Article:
The existing implementation shared some similarities with a functioning A* algorithm, but had a couple of important pieces missing. First, it wasn’t generating the open set (also called the open list) correctly. And second, it wasn’t properly calculating the cost of each possible path. This resulted in astronauts being unable to find their way to their destination in anything other than the simplest of stations. This was obvious fairly early in development, so I had made them capable of pretending they had already reached their target any time they got lost. This meant they could eat, sleep, and even use the bathroom in rather inappropriate places.

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Not there you’re not!

Changing the current implementation to fix these problems was going to be time consuming, messy, and inefficient. So I scrapped the whole thing and started again.

Rather than explaining A* pathfinding myself, here’s an excellent video to do it for me:

A big difference between the solution described in the video and the one used in Space Station Continuum is the lack of a grid-based navigation system. Instead it uses a number of “Navigation Nodes” placed at appropriate locations within each of the station modules. These act as a guide to show the astronauts where they can and cannot go. By showing these nodes and colouring them differently, we can visualise how the algorithm works.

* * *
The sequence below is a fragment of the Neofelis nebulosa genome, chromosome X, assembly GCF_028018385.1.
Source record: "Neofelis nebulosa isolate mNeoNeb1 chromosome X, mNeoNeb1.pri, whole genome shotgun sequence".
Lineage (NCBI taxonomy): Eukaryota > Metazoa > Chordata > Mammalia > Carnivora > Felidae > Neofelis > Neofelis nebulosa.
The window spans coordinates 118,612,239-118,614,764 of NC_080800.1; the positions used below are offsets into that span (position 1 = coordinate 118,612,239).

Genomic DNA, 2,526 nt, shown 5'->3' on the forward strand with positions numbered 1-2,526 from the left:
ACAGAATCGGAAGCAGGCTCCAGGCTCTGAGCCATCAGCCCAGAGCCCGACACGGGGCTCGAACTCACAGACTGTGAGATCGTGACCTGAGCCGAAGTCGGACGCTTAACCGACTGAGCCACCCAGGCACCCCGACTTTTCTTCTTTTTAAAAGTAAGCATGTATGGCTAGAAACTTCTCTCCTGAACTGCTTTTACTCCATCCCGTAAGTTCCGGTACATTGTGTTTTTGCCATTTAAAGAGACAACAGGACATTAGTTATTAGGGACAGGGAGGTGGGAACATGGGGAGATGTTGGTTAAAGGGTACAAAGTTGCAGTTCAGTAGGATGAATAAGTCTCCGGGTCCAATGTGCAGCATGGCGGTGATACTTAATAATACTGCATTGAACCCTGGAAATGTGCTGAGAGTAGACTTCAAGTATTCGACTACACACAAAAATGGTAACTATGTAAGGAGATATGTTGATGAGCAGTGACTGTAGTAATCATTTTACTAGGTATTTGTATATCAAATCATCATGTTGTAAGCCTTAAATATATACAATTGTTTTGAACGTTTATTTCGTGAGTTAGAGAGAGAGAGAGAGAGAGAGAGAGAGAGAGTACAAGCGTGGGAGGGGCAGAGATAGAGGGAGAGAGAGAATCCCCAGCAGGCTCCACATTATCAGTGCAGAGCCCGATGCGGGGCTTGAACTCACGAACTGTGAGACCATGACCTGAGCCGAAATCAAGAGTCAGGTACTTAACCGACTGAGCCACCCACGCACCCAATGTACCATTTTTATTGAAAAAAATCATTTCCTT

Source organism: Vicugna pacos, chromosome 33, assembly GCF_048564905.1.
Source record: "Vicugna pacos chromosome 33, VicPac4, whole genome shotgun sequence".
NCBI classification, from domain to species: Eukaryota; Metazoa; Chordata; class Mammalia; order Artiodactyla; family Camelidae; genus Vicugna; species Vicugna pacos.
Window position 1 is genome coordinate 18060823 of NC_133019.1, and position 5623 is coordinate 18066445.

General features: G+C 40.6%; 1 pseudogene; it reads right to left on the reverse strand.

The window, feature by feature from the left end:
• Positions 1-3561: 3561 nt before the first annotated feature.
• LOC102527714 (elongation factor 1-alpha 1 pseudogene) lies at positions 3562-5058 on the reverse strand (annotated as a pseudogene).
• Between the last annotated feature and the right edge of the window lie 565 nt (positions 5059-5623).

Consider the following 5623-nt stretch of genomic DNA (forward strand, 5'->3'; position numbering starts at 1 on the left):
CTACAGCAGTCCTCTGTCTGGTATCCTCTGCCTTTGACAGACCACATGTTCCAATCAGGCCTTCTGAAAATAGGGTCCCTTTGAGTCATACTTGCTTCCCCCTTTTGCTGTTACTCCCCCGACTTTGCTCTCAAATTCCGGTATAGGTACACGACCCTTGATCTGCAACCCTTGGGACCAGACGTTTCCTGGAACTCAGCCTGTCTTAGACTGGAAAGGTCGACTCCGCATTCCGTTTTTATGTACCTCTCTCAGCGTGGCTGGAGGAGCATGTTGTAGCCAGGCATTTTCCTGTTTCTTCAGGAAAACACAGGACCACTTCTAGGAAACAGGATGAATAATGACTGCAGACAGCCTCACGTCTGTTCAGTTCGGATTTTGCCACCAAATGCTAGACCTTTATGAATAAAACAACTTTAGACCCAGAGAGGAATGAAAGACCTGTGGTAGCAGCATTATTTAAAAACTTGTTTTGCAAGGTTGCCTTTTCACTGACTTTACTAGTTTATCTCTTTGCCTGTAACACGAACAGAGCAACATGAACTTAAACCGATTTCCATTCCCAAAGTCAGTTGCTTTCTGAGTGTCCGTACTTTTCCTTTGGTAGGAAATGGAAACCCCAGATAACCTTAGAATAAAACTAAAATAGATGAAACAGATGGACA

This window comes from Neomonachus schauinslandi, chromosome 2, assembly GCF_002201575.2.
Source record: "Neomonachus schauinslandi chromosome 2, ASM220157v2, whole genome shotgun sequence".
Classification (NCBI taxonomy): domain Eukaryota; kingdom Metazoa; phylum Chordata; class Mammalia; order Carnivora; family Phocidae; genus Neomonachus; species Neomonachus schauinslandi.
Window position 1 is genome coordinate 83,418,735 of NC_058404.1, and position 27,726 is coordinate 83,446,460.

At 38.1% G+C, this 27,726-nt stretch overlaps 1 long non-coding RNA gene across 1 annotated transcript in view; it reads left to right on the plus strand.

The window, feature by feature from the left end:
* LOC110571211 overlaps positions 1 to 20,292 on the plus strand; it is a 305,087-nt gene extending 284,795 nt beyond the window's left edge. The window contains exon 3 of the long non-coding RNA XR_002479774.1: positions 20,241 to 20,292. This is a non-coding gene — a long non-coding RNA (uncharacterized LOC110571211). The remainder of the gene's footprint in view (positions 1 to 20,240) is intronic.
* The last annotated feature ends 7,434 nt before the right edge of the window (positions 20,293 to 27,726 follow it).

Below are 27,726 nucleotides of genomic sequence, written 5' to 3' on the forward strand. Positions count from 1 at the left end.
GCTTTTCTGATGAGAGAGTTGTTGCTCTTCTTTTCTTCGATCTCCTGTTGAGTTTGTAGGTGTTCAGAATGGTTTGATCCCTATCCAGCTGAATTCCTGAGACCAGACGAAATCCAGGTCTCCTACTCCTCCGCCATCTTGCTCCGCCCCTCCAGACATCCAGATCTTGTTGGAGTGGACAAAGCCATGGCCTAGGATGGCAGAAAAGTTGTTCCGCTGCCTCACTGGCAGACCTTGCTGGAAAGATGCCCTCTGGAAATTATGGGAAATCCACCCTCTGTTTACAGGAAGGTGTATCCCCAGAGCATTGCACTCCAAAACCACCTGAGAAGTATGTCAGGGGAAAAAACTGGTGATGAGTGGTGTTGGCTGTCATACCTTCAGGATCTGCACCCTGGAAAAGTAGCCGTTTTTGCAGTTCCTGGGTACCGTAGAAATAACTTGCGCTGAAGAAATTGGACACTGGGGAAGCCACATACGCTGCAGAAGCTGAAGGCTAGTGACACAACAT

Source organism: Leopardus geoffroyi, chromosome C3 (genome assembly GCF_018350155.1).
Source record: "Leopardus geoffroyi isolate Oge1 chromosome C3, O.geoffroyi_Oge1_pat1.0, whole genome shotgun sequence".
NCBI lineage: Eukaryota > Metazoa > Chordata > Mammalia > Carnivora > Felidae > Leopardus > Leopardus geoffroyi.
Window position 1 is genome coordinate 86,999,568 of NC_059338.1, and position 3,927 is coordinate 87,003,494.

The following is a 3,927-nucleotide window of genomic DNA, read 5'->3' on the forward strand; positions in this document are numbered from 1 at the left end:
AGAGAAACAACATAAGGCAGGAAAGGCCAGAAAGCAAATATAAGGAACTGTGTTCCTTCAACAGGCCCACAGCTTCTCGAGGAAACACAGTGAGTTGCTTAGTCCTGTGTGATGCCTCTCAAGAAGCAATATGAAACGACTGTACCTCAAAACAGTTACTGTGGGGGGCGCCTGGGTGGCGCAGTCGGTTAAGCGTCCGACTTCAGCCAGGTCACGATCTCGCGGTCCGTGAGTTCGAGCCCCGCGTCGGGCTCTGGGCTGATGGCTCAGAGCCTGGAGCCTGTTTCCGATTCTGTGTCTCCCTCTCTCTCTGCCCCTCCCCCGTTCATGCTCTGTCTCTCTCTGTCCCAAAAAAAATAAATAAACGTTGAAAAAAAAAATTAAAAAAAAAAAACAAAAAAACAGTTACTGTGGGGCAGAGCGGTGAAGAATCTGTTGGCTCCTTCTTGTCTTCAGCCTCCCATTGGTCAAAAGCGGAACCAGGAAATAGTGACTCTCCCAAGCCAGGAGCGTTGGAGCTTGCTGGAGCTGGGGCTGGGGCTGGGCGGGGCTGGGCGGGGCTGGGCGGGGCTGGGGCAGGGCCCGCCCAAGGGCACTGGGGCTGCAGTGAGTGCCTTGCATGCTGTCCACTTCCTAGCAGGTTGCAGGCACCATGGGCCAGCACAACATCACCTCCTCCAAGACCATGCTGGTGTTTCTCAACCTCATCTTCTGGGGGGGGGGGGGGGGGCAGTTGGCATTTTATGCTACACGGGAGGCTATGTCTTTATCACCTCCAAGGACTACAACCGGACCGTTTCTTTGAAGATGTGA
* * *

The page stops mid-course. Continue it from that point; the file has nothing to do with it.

The blue node shows the destination
The red nodes show rejected paths
The green nodes show the chosen path

It’s quite interesting to watch the astronauts moving around with the nodes turned on. It seems that they’re now able to cope with much larger and more complex stations than the one shown above, and I haven’t seen them going to the bathroom in the hallways for a while! Perhaps I’ll leave this visualisation mode in as a toggle-able option in the upcoming Alpha of the game so you can see it too.

That’s it for this week. Don’t forget to Wishlist the game on Steam and join the discussion on Reddit to be the first to hear about any future announcements. There’s some exciting things in the works! I’m going back to watching astronauts navigate some cruelly-designed mazes to get to the bathroom. See you next time!